One way to manage a core-and-explore approach and keep reasonable checks on your behaviour is to limit the “explore” part of your portfolio to no more than 5% to 10%. The amount is up to you, but the point is to decide ahead of time what your explore threshold will be and what rules you’re going to follow—and then stick to those guidelines over time.
Staying disciplined with this portion of your investment portfolio is important because speculative investments such as individual stocks, thematic ETFs and cryptocurrencies can be incredibly volatile. That means your 10% “play money” allocation could quickly become 20% of your portfolio (or more) if one of your speculative picks pans out. Conversely (and perhaps more likely), one of them might turn out to be a dud and lose 50% or more in value.
Just as you would rebalance your core portfolio of diversified ETFs to maintain your original asset mix between foreign and domestic stocks and bonds, you should also rebalance your explore investments when they exceed the threshold you set.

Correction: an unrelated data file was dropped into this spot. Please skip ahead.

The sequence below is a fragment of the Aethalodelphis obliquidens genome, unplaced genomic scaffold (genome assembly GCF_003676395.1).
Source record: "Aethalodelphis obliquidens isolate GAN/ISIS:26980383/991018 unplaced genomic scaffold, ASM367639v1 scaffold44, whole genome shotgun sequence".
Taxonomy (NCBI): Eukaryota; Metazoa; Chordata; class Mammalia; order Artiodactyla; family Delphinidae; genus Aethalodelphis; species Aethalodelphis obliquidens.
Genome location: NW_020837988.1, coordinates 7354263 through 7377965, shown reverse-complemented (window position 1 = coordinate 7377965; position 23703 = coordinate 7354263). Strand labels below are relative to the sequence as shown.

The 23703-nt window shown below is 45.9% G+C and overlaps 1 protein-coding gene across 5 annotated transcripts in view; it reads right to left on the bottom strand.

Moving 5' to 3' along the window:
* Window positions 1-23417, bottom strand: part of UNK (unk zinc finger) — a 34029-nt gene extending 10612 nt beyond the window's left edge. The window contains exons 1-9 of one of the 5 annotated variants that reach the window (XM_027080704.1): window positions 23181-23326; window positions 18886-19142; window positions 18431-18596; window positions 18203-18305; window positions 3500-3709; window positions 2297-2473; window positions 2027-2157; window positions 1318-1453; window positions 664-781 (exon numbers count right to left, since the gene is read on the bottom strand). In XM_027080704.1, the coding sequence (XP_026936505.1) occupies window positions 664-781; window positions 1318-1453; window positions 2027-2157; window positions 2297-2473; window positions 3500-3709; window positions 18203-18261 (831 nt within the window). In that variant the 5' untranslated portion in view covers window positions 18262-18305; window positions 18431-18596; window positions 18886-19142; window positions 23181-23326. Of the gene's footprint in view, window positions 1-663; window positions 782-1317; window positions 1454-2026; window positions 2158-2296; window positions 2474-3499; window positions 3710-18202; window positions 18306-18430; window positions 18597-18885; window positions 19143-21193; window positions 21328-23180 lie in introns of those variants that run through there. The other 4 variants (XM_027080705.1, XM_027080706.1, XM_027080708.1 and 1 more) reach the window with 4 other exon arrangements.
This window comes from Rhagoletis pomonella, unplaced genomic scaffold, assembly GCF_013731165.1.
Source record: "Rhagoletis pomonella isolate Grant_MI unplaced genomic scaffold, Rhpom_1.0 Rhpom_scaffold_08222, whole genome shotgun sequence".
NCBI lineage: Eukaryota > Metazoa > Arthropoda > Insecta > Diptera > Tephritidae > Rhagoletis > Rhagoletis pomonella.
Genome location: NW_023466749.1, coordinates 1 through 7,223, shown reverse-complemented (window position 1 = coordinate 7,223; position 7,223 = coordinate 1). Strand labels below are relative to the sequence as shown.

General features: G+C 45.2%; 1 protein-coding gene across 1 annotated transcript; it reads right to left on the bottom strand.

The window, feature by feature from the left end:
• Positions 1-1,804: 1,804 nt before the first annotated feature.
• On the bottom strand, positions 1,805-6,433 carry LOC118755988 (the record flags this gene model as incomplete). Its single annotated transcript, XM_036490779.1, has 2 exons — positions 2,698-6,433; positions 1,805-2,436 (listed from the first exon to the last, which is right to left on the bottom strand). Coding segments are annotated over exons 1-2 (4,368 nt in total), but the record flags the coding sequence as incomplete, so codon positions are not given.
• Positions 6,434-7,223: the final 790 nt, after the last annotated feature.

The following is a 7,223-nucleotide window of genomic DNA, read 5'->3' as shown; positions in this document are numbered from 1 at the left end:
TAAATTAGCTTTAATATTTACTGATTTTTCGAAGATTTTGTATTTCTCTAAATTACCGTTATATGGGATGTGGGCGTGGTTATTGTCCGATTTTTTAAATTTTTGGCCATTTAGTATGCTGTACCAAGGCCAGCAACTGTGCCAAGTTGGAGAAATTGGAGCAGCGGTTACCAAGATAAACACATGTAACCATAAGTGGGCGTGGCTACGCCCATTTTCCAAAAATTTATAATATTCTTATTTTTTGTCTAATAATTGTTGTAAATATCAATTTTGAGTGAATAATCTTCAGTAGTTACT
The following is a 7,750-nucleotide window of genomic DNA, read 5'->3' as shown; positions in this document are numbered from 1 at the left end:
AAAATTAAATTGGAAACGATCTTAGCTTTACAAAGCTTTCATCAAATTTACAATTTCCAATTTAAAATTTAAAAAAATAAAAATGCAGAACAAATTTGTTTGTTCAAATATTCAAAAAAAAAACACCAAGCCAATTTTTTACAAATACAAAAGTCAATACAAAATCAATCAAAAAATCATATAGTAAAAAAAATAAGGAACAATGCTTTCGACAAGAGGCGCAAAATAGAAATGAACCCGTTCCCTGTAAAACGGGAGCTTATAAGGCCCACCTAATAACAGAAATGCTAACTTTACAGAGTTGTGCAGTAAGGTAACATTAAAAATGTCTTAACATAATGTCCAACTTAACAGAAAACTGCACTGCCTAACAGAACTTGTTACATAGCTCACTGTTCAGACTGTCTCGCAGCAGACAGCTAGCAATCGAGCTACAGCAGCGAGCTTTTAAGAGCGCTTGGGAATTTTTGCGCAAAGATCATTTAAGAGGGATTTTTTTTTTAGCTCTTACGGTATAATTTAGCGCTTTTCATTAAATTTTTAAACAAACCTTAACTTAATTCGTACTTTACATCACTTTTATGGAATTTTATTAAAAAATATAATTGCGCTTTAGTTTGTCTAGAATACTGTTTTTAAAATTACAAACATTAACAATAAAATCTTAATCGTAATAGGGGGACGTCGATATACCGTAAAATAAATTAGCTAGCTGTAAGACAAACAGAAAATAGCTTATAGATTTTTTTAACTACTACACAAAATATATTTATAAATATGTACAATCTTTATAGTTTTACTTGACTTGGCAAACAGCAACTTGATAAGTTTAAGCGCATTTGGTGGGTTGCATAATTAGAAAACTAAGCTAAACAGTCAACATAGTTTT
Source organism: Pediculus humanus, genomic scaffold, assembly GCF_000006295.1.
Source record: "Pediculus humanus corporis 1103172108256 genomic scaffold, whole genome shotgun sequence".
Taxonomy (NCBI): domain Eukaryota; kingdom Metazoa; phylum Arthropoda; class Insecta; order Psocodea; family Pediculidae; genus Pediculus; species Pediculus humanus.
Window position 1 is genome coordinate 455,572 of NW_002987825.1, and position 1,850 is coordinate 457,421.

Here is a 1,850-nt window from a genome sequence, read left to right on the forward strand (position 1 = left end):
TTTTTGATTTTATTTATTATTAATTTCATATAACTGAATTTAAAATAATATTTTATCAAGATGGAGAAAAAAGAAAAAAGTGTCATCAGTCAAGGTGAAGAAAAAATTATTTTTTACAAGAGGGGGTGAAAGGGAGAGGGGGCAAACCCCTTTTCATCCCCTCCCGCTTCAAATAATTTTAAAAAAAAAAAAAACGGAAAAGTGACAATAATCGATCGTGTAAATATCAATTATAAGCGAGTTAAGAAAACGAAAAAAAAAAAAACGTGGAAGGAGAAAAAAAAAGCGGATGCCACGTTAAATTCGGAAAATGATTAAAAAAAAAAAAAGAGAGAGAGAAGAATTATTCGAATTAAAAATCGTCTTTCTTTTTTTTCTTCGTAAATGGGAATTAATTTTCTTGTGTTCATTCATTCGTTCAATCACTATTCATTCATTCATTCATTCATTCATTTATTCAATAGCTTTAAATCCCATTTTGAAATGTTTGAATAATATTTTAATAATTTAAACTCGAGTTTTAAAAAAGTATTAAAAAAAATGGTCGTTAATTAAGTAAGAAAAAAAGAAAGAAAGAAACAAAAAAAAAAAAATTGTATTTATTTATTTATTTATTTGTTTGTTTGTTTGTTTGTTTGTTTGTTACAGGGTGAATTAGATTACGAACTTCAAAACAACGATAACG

Why take profits?
It sounds counterintuitive to sell a profitable investment and harvest some of the gains, but that’s exactly what you should consider doing if you want your portfolio to remain in balance and maintain a sensible risk profile.
Let’s say five years ago you bought 500 shares of Tesla stock (NASDAQ: TSLA) at a price of $39.33 per share (all figures in U.S. dollars). Your holdings would have been worth just under $20,000. Fast-forward to today, when Tesla shares trade at $996.27 (as of Jan. 21, 2022). Your shares are now worth a whopping $498,135, assuming you’ve held the stock for the entire five-year period.
It’s safe to say your shares in Tesla now represent a far greater percentage of your overall investment portfolio than they did five years ago.
Why sell a stock that’s on such a profitable trajectory? Because its future returns are unknowable. Tesla could continue to lead the electric vehicle and clean energy revolution, or it could fizzle out as other companies emerge on the scene.
Individual stocks can also be highly volatile compared to the broad market. Take the period between February and March 2020. Tesla shares were down 52.55% during that time. Between January and May 2021, the company’s stock price was down 34%.